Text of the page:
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New Life

I was putting my coat on while watching Kerrang music channel. It was the 8th March 2007. I was being hurried and a video of 'MCR', 'I Don't Love You' came on, I hadn't seen it before and it made me stop in my tracks. I thought "Wow, doesn't Gerard look amazing" he was a former alcoholic and he was looking better now than I'd ever seen him.
For the next two days it was going around and around in my head how awful I looked and I decided that if he could do it so could I.
On the 11th of March 2007 was the first day of my new life without alcohol.
I was really depressed and didn't know what to do with myself. I had been drinking for 12 years and I suffered from depression anyway. My doctor put me on new anti depressants and medication to help me stay off the drink. I started drawing a lot so I could do something with my hands.
I managed six weeks with the help of a weekly councilor and my meds and a hell of a lot of will power.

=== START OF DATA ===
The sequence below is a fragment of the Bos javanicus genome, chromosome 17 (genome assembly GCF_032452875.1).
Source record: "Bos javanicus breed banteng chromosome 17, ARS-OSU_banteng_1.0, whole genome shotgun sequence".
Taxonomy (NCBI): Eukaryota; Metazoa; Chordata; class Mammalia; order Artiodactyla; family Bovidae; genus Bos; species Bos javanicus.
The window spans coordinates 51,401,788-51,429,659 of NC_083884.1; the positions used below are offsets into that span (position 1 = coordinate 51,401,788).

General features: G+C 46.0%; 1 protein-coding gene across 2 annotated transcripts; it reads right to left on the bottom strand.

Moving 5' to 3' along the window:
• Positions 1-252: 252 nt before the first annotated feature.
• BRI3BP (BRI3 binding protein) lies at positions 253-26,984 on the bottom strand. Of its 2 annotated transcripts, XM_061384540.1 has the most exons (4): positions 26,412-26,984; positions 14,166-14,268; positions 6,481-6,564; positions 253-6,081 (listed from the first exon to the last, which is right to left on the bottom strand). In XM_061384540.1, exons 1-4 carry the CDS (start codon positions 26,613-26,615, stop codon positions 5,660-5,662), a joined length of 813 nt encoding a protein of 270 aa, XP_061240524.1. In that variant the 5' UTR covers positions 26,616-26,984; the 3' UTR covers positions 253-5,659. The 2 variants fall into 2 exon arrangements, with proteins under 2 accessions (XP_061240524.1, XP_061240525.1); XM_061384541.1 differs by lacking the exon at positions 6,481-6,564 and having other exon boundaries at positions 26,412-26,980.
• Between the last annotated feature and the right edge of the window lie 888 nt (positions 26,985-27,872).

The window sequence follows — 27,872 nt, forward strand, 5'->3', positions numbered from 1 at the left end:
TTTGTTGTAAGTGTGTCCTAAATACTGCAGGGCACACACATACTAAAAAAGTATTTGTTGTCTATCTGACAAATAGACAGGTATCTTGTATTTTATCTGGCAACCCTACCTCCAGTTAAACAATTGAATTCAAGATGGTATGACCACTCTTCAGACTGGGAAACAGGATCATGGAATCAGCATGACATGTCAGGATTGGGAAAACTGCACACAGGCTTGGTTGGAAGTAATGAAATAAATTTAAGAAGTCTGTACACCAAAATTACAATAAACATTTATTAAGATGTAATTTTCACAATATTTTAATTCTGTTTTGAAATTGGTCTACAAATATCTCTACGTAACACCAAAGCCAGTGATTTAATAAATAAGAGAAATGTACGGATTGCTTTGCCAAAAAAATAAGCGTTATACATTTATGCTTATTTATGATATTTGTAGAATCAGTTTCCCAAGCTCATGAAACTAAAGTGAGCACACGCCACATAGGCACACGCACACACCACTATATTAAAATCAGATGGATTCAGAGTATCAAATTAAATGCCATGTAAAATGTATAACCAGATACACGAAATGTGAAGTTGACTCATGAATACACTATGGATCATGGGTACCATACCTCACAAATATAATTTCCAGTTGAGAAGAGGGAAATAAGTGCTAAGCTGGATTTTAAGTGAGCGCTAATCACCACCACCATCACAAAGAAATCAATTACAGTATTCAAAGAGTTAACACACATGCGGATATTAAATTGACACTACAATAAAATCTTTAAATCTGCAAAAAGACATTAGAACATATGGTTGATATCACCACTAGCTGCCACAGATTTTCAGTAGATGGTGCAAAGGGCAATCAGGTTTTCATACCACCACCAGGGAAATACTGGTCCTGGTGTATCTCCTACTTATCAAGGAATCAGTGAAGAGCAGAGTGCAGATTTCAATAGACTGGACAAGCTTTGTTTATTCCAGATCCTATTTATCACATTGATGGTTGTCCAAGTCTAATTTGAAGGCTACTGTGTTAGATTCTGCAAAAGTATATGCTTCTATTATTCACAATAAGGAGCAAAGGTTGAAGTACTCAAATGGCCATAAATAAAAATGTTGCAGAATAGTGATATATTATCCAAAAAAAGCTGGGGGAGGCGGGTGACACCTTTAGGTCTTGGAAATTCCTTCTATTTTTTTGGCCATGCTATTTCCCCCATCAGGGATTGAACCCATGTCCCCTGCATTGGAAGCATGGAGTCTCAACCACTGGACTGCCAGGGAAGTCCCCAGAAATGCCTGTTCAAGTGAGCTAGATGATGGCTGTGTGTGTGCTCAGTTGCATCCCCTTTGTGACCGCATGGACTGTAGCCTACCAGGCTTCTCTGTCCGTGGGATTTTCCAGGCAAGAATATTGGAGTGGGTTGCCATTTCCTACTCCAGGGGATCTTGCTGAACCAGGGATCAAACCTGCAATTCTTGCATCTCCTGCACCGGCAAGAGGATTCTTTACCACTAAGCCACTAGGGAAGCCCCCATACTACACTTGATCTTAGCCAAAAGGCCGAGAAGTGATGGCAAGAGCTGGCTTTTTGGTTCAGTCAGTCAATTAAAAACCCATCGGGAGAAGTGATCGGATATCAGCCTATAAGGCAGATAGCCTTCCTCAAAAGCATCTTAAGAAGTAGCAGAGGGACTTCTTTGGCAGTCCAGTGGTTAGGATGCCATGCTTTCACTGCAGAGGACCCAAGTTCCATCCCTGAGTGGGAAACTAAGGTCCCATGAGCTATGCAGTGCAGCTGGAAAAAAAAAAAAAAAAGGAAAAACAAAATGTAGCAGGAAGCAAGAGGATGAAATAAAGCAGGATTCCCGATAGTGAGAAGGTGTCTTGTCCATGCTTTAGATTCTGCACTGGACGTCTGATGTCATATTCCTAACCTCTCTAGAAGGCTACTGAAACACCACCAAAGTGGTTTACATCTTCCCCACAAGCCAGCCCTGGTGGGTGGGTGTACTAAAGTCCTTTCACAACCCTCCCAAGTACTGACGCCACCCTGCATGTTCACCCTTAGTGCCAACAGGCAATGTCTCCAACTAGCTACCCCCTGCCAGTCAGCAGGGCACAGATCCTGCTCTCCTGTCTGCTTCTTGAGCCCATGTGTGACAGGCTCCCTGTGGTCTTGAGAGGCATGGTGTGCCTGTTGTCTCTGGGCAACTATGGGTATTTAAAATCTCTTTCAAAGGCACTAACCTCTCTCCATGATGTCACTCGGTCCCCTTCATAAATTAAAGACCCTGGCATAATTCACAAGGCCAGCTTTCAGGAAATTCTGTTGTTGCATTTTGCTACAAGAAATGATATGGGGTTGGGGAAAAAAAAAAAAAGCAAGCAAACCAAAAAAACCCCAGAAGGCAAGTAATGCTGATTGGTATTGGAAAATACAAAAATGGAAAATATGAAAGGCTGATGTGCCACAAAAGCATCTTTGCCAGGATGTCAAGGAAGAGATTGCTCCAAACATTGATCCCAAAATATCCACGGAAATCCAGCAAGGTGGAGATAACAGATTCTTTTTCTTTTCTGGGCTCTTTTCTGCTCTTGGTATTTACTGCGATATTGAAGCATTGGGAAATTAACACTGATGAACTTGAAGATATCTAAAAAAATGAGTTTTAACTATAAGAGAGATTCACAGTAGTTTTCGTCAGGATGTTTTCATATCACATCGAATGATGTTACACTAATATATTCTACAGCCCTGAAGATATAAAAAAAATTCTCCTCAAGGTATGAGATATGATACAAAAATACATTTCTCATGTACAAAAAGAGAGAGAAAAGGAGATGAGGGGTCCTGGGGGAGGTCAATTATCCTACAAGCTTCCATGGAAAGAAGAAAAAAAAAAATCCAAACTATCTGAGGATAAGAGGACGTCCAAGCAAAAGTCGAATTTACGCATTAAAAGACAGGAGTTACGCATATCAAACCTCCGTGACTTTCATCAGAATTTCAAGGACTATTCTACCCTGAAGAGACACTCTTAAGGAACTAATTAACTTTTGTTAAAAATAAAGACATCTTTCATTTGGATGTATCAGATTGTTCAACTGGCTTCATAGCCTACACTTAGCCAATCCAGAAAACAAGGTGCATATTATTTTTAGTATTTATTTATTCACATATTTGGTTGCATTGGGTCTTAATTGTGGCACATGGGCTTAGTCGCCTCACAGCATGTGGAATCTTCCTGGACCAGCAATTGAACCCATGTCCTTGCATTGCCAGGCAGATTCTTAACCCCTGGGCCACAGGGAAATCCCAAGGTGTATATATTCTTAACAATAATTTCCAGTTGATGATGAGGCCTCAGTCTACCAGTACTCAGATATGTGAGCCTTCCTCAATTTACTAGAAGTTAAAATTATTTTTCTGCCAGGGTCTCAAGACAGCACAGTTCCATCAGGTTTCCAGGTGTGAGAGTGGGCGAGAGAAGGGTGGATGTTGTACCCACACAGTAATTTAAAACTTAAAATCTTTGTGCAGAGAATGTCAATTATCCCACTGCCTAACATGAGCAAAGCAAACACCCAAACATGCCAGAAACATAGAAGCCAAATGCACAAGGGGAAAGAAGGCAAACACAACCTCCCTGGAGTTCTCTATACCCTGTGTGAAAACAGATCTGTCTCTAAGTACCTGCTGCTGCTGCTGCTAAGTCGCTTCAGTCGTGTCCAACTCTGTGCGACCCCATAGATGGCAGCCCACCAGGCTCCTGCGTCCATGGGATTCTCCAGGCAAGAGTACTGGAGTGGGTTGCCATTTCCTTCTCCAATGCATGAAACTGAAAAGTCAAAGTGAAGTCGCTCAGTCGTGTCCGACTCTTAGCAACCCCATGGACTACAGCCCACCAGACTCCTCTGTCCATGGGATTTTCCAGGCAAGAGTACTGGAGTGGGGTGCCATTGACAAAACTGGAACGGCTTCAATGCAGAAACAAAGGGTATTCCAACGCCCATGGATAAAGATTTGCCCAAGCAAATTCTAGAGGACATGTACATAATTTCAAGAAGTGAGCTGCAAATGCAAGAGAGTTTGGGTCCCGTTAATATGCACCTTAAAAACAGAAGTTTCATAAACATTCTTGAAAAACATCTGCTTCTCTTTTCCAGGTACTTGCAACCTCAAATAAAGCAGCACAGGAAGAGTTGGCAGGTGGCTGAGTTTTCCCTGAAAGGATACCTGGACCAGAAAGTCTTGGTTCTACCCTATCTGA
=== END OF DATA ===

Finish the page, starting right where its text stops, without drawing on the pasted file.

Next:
I was navigating in a rally and while we were waiting for the cars to go out I met another alcoholic who was locally going to AA groups near me and the following Monday I went to my first AA meeting. I had gone six weeks without really wanting a drink but after this evening I would of committed murder for a drink. She told me this was normal until I got into the swing of things, so I carried on seeing my alcohol councilor and going to the AA meetings. After only three weeks of meetings I could cope no more. They were nice people who just wanted to sit around complaining how bad their lives were without the alcohol instead of looking to the future. I stopped going to the AA meetings as I knew that if I continued to go I would be back drinking in no time at all. Also they tried to drum the fact into me that if I touched the demon drink I was a flat out failure.
I managed for six weeks before I went to their silly meetings and I could do it again, even though due to other circumstances my alcohol councilor discharged me as we were under the impression I was getting a new key worker anyway.
Its been just over seven calender months and I still haven't had a drink of alcohol, through my choice.